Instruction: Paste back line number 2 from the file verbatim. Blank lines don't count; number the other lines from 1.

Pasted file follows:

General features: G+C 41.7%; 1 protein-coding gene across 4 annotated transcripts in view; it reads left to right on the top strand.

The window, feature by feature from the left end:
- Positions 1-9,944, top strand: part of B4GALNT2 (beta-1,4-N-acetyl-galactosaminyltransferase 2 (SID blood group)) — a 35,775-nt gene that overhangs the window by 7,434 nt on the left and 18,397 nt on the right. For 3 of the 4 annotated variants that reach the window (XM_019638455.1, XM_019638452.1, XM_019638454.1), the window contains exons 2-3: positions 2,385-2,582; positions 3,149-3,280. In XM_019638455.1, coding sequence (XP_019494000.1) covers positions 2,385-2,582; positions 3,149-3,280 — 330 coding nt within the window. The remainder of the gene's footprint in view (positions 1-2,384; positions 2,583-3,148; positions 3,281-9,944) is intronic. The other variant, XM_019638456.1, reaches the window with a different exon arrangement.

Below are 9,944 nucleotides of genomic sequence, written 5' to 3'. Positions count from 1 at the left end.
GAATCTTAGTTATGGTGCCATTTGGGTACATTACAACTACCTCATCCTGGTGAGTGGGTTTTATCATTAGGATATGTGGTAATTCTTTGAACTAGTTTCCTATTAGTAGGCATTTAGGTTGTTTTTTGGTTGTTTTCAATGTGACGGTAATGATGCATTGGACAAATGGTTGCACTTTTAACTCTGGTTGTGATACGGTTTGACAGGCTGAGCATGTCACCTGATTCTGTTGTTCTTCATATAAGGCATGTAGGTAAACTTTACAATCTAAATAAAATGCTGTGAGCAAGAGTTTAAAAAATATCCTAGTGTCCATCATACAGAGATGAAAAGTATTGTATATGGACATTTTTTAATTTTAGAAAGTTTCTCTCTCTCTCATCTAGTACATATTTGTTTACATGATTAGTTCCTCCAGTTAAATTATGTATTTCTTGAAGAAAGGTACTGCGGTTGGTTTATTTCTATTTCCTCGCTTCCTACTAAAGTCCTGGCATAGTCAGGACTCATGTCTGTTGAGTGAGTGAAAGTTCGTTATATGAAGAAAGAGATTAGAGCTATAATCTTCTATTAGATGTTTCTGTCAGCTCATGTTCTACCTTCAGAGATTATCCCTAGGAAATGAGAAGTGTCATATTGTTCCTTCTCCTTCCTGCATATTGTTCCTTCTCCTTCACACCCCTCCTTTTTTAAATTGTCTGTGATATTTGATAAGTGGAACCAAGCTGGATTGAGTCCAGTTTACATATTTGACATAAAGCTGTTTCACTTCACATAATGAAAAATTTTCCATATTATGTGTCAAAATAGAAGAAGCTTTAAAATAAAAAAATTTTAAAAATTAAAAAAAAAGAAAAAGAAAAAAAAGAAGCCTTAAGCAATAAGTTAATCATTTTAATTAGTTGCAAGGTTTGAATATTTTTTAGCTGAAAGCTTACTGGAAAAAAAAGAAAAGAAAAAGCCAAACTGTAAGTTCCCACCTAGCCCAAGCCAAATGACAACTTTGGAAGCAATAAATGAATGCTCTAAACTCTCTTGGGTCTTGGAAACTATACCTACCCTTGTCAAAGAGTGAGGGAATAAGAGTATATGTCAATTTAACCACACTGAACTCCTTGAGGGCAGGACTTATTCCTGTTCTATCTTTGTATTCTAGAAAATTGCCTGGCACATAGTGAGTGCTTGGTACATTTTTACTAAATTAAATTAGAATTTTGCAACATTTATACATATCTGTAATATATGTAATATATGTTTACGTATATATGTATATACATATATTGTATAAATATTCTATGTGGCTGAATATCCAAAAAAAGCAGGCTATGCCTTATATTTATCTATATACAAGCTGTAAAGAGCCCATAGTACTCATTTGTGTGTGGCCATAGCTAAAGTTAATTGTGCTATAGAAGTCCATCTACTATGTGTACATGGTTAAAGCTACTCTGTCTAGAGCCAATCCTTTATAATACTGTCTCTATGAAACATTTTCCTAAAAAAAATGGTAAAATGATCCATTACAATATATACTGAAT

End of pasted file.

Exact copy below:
The window, feature by feature from the left end: